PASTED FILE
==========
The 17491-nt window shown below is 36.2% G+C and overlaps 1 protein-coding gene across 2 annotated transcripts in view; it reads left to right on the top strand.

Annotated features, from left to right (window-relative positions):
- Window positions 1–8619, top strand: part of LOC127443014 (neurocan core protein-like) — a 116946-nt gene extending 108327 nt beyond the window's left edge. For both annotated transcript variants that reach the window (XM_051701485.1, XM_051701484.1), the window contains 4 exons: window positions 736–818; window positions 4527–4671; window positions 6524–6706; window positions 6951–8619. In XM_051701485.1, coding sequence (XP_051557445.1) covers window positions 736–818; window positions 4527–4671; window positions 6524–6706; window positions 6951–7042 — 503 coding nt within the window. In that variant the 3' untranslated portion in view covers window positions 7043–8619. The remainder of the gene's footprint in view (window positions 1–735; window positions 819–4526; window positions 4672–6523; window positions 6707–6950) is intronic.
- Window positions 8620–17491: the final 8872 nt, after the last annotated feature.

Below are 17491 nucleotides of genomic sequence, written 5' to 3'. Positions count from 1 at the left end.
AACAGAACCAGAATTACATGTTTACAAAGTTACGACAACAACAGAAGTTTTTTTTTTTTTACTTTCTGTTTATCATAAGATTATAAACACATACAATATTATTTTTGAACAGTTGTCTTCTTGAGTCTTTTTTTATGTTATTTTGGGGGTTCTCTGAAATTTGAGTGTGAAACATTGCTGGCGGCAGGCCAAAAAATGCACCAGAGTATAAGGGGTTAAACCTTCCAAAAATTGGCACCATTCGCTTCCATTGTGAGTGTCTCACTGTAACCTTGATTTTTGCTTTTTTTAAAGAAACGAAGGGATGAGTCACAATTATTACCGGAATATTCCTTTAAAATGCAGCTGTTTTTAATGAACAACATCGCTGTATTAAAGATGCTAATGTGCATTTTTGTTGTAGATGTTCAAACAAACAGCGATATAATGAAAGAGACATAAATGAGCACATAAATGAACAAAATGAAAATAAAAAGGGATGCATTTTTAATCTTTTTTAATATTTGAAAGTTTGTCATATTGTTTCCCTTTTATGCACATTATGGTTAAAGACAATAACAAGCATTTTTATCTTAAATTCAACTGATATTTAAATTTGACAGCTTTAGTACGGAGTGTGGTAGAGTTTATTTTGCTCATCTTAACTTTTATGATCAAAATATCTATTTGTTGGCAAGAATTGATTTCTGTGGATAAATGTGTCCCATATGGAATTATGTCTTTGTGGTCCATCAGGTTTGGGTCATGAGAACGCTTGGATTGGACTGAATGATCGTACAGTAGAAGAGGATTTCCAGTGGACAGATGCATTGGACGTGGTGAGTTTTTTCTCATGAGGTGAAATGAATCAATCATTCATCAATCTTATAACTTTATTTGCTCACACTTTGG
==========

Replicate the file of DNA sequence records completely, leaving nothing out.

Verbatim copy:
The 17491-nt window shown below is 36.2% G+C and overlaps 1 protein-coding gene across 2 annotated transcripts in view; it reads left to right on the top strand.

Annotated features, from left to right (window-relative positions):
- Window positions 1–8619, top strand: part of LOC127443014 (neurocan core protein-like) — a 116946-nt gene extending 108327 nt beyond the window's left edge. For both annotated transcript variants that reach the window (XM_051701485.1, XM_051701484.1), the window contains 4 exons: window positions 736–818; window positions 4527–4671; window positions 6524–6706; window positions 6951–8619. In XM_051701485.1, coding sequence (XP_051557445.1) covers window positions 736–818; window positions 4527–4671; window positions 6524–6706; window positions 6951–7042 — 503 coding nt within the window. In that variant the 3' untranslated portion in view covers window positions 7043–8619. The remainder of the gene's footprint in view (window positions 1–735; window positions 819–4526; window positions 4672–6523; window positions 6707–6950) is intronic.
- Window positions 8620–17491: the final 8872 nt, after the last annotated feature.

Below are 17491 nucleotides of genomic sequence, written 5' to 3'. Positions count from 1 at the left end.
AACAGAACCAGAATTACATGTTTACAAAGTTACGACAACAACAGAAGTTTTTTTTTTTTTACTTTCTGTTTATCATAAGATTATAAACACATACAATATTATTTTTGAACAGTTGTCTTCTTGAGTCTTTTTTTATGTTATTTTGGGGGTTCTCTGAAATTTGAGTGTGAAACATTGCTGGCGGCAGGCCAAAAAATGCACCAGAGTATAAGGGGTTAAACCTTCCAAAAATTGGCACCATTCGCTTCCATTGTGAGTGTCTCACTGTAACCTTGATTTTTGCTTTTTTTAAAGAAACGAAGGGATGAGTCACAATTATTACCGGAATATTCCTTTAAAATGCAGCTGTTTTTAATGAACAACATCGCTGTATTAAAGATGCTAATGTGCATTTTTGTTGTAGATGTTCAAACAAACAGCGATATAATGAAAGAGACATAAATGAGCACATAAATGAACAAAATGAAAATAAAAAGGGATGCATTTTTAATCTTTTTTAATATTTGAAAGTTTGTCATATTGTTTCCCTTTTATGCACATTATGGTTAAAGACAATAACAAGCATTTTTATCTTAAATTCAACTGATATTTAAATTTGACAGCTTTAGTACGGAGTGTGGTAGAGTTTATTTTGCTCATCTTAACTTTTATGATCAAAATATCTATTTGTTGGCAAGAATTGATTTCTGTGGATAAATGTGTCCCATATGGAATTATGTCTTTGTGGTCCATCAGGTTTGGGTCATGAGAACGCTTGGATTGGACTGAATGATCGTACAGTAGAAGAGGATTTCCAGTGGACAGATGCATTGGACGTGGTGAGTTTTTTCTCATGAGGTGAAATGAATCAATCATTCATCAATCTTATAACTTTATTTGCTCACACTTTGG